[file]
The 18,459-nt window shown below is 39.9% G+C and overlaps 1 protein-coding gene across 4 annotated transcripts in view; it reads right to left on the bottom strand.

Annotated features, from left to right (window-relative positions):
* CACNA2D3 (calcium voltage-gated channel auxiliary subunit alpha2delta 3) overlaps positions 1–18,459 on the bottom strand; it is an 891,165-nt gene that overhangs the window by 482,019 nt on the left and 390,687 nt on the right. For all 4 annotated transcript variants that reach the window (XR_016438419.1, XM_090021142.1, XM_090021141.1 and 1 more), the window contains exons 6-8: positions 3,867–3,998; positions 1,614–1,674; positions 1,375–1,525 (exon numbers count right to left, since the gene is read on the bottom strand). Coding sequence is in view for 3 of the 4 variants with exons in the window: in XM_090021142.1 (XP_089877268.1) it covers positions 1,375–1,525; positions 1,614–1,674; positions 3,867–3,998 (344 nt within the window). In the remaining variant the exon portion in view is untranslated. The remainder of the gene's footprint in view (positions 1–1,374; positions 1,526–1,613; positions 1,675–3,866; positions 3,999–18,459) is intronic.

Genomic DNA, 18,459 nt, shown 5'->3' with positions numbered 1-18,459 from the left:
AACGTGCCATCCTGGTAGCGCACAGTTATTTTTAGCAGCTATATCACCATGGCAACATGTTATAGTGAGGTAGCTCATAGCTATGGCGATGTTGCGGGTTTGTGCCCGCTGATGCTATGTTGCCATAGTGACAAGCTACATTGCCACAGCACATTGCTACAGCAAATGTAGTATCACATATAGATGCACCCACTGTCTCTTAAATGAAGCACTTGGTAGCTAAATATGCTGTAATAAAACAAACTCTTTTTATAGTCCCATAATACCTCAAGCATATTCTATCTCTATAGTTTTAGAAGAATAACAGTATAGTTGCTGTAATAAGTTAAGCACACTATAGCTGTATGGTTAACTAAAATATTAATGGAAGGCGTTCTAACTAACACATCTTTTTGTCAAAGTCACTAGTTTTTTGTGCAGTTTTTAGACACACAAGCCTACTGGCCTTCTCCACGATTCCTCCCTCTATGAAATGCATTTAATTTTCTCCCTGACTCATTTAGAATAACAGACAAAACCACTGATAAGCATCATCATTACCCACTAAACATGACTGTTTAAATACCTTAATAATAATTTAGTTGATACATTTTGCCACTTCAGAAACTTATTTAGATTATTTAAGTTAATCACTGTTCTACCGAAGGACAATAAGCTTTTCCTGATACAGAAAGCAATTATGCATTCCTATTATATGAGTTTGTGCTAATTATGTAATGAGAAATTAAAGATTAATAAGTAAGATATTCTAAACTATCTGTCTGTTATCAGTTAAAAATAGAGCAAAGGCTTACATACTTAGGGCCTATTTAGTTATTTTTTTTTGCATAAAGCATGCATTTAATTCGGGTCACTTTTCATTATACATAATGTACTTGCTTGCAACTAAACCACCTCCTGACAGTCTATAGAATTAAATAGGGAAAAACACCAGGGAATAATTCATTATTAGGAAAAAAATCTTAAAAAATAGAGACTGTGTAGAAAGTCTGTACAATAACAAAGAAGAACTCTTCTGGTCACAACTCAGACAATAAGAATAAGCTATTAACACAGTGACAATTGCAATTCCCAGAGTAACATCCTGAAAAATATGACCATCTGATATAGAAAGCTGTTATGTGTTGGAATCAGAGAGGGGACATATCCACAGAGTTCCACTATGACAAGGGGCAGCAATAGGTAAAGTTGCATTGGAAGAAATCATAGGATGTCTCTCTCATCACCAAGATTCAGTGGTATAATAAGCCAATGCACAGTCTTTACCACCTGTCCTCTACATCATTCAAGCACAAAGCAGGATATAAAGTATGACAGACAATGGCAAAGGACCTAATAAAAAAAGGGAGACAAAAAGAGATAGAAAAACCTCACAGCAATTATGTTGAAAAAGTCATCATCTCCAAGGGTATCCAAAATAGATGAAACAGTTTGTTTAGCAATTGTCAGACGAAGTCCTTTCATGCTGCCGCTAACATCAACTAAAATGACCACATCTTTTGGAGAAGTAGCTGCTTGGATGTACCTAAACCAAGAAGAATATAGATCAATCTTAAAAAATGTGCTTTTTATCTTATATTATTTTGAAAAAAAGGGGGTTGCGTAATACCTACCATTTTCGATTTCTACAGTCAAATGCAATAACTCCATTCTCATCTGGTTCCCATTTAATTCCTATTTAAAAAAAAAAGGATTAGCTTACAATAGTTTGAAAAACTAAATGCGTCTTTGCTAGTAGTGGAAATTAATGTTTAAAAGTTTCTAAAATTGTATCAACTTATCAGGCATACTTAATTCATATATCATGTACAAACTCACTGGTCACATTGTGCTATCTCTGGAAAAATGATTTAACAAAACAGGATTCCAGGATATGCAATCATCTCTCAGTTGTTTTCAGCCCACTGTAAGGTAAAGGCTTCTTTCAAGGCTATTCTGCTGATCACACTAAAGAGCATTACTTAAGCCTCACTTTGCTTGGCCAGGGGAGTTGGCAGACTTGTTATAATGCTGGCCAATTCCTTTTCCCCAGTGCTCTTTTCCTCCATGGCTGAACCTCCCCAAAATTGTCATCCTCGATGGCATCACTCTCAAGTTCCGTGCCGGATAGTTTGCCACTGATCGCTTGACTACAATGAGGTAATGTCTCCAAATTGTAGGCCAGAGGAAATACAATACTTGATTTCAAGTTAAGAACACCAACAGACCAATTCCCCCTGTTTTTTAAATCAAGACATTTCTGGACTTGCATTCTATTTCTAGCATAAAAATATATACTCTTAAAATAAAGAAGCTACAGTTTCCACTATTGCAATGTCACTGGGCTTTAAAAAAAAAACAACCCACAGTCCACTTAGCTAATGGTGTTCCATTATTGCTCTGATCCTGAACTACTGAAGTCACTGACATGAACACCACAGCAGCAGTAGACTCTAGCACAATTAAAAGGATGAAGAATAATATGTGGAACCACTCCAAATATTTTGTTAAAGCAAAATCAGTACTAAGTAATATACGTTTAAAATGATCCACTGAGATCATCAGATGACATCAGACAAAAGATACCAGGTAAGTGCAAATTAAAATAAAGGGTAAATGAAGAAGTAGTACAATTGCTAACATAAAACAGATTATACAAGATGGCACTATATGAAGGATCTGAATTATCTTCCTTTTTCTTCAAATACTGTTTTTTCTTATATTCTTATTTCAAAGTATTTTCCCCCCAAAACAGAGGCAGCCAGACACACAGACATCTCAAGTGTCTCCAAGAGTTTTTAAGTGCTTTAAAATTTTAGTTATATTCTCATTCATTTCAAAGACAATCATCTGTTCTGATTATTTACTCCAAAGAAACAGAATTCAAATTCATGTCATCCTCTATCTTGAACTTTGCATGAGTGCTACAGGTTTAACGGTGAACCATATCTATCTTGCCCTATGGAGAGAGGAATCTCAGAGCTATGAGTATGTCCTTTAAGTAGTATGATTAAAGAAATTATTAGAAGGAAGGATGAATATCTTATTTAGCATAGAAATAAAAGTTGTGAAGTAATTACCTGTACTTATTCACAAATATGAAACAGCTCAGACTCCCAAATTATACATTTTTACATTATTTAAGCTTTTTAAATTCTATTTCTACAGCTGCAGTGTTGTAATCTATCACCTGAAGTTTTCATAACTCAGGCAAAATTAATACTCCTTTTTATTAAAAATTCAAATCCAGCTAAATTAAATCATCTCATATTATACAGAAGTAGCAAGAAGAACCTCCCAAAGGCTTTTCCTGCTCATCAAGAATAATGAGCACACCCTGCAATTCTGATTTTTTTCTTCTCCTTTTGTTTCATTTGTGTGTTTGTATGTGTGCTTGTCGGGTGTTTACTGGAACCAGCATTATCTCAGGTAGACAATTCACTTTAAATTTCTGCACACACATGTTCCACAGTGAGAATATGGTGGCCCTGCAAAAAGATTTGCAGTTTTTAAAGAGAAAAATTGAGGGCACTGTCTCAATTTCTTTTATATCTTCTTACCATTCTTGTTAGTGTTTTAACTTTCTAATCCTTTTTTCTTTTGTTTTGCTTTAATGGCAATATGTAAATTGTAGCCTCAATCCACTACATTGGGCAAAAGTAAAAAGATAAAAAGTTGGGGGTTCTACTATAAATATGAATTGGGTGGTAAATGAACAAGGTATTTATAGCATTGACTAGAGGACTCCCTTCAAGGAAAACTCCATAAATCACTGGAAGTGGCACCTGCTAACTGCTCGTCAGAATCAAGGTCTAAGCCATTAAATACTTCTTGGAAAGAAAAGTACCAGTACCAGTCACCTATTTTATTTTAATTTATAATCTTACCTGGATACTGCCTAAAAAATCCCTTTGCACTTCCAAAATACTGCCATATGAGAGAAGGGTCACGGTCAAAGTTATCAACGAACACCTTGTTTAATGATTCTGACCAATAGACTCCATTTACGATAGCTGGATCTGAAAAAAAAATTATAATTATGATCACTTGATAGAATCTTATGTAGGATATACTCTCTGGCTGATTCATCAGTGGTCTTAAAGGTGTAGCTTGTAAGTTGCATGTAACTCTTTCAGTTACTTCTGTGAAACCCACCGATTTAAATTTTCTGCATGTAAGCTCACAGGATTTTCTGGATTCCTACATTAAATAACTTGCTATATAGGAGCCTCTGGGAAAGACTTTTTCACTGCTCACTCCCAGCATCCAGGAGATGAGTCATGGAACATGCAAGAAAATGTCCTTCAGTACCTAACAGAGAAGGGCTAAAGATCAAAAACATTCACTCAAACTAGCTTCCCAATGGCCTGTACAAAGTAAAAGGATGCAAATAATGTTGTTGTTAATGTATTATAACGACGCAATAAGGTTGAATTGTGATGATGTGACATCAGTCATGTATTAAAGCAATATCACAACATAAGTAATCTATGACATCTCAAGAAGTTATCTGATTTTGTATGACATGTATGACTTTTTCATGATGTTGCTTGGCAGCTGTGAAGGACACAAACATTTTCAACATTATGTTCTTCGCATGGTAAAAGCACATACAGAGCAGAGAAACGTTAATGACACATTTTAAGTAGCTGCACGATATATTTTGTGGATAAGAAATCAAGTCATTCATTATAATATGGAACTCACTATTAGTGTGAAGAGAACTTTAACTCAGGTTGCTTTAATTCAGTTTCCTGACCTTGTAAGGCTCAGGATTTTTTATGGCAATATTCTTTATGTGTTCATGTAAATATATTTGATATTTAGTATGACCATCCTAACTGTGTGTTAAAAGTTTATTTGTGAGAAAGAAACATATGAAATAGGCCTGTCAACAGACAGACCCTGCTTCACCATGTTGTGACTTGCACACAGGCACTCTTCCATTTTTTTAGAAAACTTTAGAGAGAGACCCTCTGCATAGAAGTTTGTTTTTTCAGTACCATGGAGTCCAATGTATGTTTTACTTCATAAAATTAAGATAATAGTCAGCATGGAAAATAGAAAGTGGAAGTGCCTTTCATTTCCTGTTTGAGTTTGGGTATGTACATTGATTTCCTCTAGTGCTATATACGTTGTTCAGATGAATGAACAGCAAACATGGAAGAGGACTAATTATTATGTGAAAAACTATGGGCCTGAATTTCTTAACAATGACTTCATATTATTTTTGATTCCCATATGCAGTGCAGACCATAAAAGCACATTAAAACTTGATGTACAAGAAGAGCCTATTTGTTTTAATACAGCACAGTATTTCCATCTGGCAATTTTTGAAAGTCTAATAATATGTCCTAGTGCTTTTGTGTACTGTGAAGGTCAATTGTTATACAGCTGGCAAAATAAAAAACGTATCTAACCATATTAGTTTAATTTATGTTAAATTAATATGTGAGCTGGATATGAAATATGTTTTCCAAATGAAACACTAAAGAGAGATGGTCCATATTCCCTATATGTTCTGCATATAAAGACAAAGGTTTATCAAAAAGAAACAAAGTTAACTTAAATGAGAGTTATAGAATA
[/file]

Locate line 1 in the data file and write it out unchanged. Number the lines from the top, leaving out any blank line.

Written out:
The 18,459-nt window shown below is 39.9% G+C and overlaps 1 protein-coding gene across 4 annotated transcripts in view; it reads right to left on the bottom strand.